Former leading New Zealand publisher and bookseller, and widely experienced judge of both the Commonwealth Writers Prize and the Montana New Zealand Book Awards, talks about what he is currently reading, what impresses him and what doesn't, along with chat about the international English language book scene, and links to sites of interest to booklovers.
Monday, November 06, 2017
Life on Muzzle - NZ's most remote station
Random House NZ
Life on Muzzle
Photography byDerek Morrison
‘After the wedding, we went on our honeymoon to
Akaroa. After the first day, we got pretty bored and decided to come home
early. That’s how it’s always been with us — there’s always so much going on
here that if you are not home you feel like you are missing out.’
Guy and Fiona Redfern may have missed Muzzle Station
when away on their honeymoon but they aren’t the only ones to have pined for
the station when away from the place.
Dwayne, the big tabby cat, clearly wasn’t happy with
having to move to Kaikoura with Fiona’s parents when they retired. Not long
after Colin and Tina Nimmo had settled in to their new home, Dwayne
disappeared. The family joke was that he’d packed his bags and headed back to
the station, but that’s exactly what he’d done! Astonishingly, he turned up
back at the Muzzle some five weeks later. Not only had he walked for weeks,
Dwayne would also have had to cross a mountain range and swim the mighty
Clarence River to get back to his beloved station.
Remote Muzzle Station in southern Marlborough has
captured the hearts and minds of generations, including Fiona Redfern and her
parents before her, not to mention cats.
Now Fiona and her husband Guy, both Lincoln University
graduates, are running the station and raising their two small children in this
wonderful but challenging environment.
And, as if she doesn’t already have enough on her
plate, Fiona Redfern has now written their captivating story in a new book, Life
Although Redfern would argue that she’s just an
ordinary mum, juggling busy family and station life and trying to get a
work-life balance, the book’s cover with Guy, Fiona, baby in backpack, toddler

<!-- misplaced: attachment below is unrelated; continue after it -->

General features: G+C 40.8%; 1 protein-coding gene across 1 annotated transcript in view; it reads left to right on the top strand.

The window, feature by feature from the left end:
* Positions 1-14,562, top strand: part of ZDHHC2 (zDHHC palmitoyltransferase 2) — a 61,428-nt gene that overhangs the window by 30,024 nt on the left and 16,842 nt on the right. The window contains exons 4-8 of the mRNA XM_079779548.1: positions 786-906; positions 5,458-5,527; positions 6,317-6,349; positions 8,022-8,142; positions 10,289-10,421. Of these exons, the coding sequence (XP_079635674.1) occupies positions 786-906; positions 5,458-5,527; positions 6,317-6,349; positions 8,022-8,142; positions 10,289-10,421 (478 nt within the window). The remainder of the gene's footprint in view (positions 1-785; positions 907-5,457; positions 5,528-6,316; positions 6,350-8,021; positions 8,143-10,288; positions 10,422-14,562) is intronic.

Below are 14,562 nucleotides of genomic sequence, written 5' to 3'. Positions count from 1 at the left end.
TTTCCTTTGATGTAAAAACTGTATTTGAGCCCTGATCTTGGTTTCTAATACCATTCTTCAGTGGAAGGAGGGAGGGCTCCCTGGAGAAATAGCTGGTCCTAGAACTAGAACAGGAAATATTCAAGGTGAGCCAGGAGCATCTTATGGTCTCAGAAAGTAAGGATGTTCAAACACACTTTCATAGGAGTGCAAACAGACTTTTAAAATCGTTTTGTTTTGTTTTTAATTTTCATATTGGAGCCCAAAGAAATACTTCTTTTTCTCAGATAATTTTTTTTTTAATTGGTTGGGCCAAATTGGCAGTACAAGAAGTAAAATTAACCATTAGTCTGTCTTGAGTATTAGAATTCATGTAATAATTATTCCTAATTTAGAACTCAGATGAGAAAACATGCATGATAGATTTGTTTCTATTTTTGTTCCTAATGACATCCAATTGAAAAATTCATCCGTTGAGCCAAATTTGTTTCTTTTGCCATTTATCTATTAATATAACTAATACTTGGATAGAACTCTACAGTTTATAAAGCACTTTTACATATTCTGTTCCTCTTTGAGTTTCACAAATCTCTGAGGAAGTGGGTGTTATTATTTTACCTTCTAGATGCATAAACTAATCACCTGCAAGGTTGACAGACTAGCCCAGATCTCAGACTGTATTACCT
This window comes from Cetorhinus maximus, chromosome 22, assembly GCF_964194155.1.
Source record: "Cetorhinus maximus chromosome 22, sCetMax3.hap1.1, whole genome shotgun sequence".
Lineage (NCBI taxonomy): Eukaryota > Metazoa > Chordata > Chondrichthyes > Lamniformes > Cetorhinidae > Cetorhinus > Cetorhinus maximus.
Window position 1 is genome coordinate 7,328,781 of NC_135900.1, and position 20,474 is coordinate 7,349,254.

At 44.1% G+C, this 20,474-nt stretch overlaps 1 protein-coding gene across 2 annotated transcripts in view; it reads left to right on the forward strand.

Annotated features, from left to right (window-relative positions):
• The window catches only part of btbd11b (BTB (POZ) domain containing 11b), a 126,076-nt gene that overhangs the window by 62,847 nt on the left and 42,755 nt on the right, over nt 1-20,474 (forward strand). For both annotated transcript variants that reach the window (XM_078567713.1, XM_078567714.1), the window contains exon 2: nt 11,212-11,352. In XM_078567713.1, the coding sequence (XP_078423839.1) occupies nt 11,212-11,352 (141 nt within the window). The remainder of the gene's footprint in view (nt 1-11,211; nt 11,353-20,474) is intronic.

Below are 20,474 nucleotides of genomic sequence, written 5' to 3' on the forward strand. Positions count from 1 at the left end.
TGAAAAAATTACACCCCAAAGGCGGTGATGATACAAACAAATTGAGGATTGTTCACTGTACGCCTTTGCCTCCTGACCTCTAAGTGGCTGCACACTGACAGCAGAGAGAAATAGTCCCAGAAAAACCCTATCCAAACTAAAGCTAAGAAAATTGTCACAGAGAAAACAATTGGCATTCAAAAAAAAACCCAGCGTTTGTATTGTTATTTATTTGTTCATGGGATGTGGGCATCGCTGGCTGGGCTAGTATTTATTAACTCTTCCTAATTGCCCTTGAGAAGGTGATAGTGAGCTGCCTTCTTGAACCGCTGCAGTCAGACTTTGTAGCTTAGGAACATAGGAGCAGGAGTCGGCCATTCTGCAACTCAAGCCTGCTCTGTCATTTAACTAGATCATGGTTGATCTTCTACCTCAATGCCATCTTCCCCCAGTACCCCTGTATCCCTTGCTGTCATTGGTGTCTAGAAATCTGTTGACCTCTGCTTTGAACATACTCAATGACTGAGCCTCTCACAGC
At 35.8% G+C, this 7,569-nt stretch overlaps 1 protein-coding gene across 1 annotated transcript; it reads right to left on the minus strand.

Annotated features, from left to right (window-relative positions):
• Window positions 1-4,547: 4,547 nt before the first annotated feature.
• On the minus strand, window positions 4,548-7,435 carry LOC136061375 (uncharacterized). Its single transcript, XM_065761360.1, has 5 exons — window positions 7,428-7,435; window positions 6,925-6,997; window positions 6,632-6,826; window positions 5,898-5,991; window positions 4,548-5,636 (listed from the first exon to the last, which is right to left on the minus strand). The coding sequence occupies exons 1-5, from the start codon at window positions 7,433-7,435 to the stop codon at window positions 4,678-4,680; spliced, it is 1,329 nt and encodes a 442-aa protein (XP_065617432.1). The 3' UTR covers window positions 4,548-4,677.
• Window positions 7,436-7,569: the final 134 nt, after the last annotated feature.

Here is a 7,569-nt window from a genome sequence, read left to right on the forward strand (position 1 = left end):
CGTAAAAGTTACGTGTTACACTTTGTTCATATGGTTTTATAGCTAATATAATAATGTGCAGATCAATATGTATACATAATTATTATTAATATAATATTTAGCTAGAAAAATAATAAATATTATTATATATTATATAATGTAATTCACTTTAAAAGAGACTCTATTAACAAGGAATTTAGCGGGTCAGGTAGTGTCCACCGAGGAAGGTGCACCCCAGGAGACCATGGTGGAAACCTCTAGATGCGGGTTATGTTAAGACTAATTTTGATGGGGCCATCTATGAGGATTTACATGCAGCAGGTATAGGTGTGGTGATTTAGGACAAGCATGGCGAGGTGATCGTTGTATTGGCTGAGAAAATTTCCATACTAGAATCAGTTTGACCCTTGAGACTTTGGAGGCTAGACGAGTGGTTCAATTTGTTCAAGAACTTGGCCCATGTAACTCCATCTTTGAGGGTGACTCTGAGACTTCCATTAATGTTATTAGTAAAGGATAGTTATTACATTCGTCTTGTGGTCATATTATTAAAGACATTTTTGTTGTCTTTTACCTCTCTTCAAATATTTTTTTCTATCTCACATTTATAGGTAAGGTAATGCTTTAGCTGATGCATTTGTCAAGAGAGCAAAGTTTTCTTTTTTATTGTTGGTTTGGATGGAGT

and dogs in tow, set against the breath-taking, snowy mountainous backdrop
suggests life up at Muzzle is far from ordinary.
Taking over the station from her parents Tina and
Colin left Fiona Redfern with mixed feelings and she still very much misses
having them there to guide them but there’s no doubt that the young couple are
relishing the chance to make Muzzle their own.
They’re not only facing the same climate extremes that
generations before them have, they are determined to make the station the best
it can be, navigating all of the thorny environmental and best practice issues
facing farming today.
Although Muzzle over the summer months is a
surprisingly social place with people coming and going all the time, the
Redferns have decided not to look to tourism as an alternative income stream,
instead opting to focus on farming. They believe just as important as
protecting the fauna and flora, they are also committed to protecting
traditional high-country culture and ‘retaining a reasonable extensive
traditional farming system’.
Most of their merino wool is contracted to Icebreaker.
They run a large herd of Hereford breeding cows, and the house cow herd. They
also have horses on the station and run a stallion for broodmares.
Like for most women, life with two busy youngsters has
meant Redfern has had to put her ‘day job’ — which she has always adored — on
hold, but she still runs a large and productive dairy herd and helps Guy
whenever she can. She alludes to the fact that, although having a young family
is the most rewarding of all, she does miss not being able to give the station
her undivided attention just at the moment. As the children become less
dependent, she looks forward to being back at Guy’s side as his ‘main labour
Although day-to-day life varies enormously, a ‘normal’
day for Fiona will probably be something along the lines of: organise the kids,
feed the chooks, milk the dairy cow, feed the lambs and pups, shift fence
breaks, smoko, correspondence pre-school work with Arthur, their eldest, and
then the rest of the day’s work will vary enormously depending on the season.
And, although the internet has meant that even the
most remote high country stations like Muzzle have never been more connected,
the 2016 quake was a dramatic reminder of just how vulnerable these remote
stations will always be at the hands of Mother Nature. The main vehicle access
through the Kaikoura range was completely gone, slipped away and littered with
rocks as a result of the earthquake and the only way in and out of the station
was by aircraft for over a month.
As the crow flies, Muzzle Station is not too far from
Kaikoura. But quakes and other natural disasters aside, it’s never been easy to
get there. First, the truck — and it has to be a truck — must make it across
the Clarence River. If the river is swollen or in flood, there will be no
journey. Once safely across, there are more than 25 smaller river crossings and
a 1370-metre-high mountain range to get across. If all goes well it takes three
hours to make the drive, but it is often blocked with rockfalls and slips, not
to mention snow, or rain that turns the track’s clay surface to mud, rendering
it completely undriveable. There is another option. On a good day, it’s just a
15-minute flight by Cessna 180 four-seater aircraft to Kaikoura. But good days
are not always easy to come by in this part of the country, especially when
they are needed!
This is the story of family life and a modern young
couple on New Zealand’s remotest station, and what it’s like to live and work
in what is literally the back of beyond.